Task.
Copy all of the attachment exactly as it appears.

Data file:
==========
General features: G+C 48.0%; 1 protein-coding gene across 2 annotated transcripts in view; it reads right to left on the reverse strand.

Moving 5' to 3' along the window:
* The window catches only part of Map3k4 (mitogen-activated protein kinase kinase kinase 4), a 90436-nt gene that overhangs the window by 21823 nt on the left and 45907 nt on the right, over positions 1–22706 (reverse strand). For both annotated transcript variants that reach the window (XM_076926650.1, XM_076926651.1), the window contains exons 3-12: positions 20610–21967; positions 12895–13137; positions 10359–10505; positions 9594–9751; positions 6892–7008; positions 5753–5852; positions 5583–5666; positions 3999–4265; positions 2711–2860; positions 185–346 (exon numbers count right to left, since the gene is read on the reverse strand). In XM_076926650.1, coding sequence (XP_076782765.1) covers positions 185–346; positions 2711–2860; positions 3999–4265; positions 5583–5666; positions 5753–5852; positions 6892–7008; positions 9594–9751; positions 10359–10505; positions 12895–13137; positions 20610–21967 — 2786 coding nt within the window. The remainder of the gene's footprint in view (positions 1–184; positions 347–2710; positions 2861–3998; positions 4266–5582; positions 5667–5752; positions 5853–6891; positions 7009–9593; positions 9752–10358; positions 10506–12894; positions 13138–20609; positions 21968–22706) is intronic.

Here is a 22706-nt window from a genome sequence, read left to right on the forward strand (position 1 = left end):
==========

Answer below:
General features: G+C 48.0%; 1 protein-coding gene across 2 annotated transcripts in view; it reads right to left on the reverse strand.

Moving 5' to 3' along the window:
* The window catches only part of Map3k4 (mitogen-activated protein kinase kinase kinase 4), a 90436-nt gene that overhangs the window by 21823 nt on the left and 45907 nt on the right, over positions 1–22706 (reverse strand). For both annotated transcript variants that reach the window (XM_076926650.1, XM_076926651.1), the window contains exons 3-12: positions 20610–21967; positions 12895–13137; positions 10359–10505; positions 9594–9751; positions 6892–7008; positions 5753–5852; positions 5583–5666; positions 3999–4265; positions 2711–2860; positions 185–346 (exon numbers count right to left, since the gene is read on the reverse strand). In XM_076926650.1, coding sequence (XP_076782765.1) covers positions 185–346; positions 2711–2860; positions 3999–4265; positions 5583–5666; positions 5753–5852; positions 6892–7008; positions 9594–9751; positions 10359–10505; positions 12895–13137; positions 20610–21967 — 2786 coding nt within the window. The remainder of the gene's footprint in view (positions 1–184; positions 347–2710; positions 2861–3998; positions 4266–5582; positions 5667–5752; positions 5853–6891; positions 7009–9593; positions 9752–10358; positions 10506–12894; positions 13138–20609; positions 21968–22706) is intronic.

Here is a 22706-nt window from a genome sequence, read left to right on the forward strand (position 1 = left end):